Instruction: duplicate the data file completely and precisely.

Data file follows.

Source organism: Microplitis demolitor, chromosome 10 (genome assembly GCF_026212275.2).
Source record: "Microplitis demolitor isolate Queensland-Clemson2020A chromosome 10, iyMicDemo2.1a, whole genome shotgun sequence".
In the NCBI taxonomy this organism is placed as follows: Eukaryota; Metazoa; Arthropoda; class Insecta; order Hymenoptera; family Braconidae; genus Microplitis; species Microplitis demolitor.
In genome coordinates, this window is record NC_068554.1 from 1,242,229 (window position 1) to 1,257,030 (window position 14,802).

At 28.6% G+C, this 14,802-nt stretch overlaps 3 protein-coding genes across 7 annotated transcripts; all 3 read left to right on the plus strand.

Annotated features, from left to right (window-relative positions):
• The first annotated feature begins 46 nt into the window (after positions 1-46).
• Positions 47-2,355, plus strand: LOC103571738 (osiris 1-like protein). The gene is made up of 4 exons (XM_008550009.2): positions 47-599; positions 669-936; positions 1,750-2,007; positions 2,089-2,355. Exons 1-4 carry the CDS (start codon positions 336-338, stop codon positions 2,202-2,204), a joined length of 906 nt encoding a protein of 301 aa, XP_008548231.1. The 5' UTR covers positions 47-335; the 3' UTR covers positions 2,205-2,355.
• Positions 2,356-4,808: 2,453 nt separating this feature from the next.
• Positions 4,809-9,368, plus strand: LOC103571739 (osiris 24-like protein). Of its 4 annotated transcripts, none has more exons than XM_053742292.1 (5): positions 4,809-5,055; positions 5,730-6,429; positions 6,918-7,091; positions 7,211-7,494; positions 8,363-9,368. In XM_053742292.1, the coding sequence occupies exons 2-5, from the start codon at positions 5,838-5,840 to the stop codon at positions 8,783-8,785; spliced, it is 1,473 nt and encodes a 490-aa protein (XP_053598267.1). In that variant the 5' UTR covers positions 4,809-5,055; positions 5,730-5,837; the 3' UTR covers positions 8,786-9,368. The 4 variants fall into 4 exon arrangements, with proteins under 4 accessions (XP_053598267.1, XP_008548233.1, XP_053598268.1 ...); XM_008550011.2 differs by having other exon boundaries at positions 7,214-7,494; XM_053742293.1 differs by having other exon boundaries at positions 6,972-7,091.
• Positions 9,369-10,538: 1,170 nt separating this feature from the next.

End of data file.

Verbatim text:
Source organism: Microplitis demolitor, chromosome 10 (genome assembly GCF_026212275.2).
Source record: "Microplitis demolitor isolate Queensland-Clemson2020A chromosome 10, iyMicDemo2.1a, whole genome shotgun sequence".
In the NCBI taxonomy this organism is placed as follows: Eukaryota; Metazoa; Arthropoda; class Insecta; order Hymenoptera; family Braconidae; genus Microplitis; species Microplitis demolitor.
In genome coordinates, this window is record NC_068554.1 from 1,242,229 (window position 1) to 1,257,030 (window position 14,802).

At 28.6% G+C, this 14,802-nt stretch overlaps 3 protein-coding genes across 7 annotated transcripts; all 3 read left to right on the plus strand.

Annotated features, from left to right (window-relative positions):
• The first annotated feature begins 46 nt into the window (after positions 1-46).
• Positions 47-2,355, plus strand: LOC103571738 (osiris 1-like protein). The gene is made up of 4 exons (XM_008550009.2): positions 47-599; positions 669-936; positions 1,750-2,007; positions 2,089-2,355. Exons 1-4 carry the CDS (start codon positions 336-338, stop codon positions 2,202-2,204), a joined length of 906 nt encoding a protein of 301 aa, XP_008548231.1. The 5' UTR covers positions 47-335; the 3' UTR covers positions 2,205-2,355.
• Positions 2,356-4,808: 2,453 nt separating this feature from the next.
• Positions 4,809-9,368, plus strand: LOC103571739 (osiris 24-like protein). Of its 4 annotated transcripts, none has more exons than XM_053742292.1 (5): positions 4,809-5,055; positions 5,730-6,429; positions 6,918-7,091; positions 7,211-7,494; positions 8,363-9,368. In XM_053742292.1, the coding sequence occupies exons 2-5, from the start codon at positions 5,838-5,840 to the stop codon at positions 8,783-8,785; spliced, it is 1,473 nt and encodes a 490-aa protein (XP_053598267.1). In that variant the 5' UTR covers positions 4,809-5,055; positions 5,730-5,837; the 3' UTR covers positions 8,786-9,368. The 4 variants fall into 4 exon arrangements, with proteins under 4 accessions (XP_053598267.1, XP_008548233.1, XP_053598268.1 ...); XM_008550011.2 differs by having other exon boundaries at positions 7,214-7,494; XM_053742293.1 differs by having other exon boundaries at positions 6,972-7,091.
• Positions 9,369-10,538: 1,170 nt separating this feature from the next.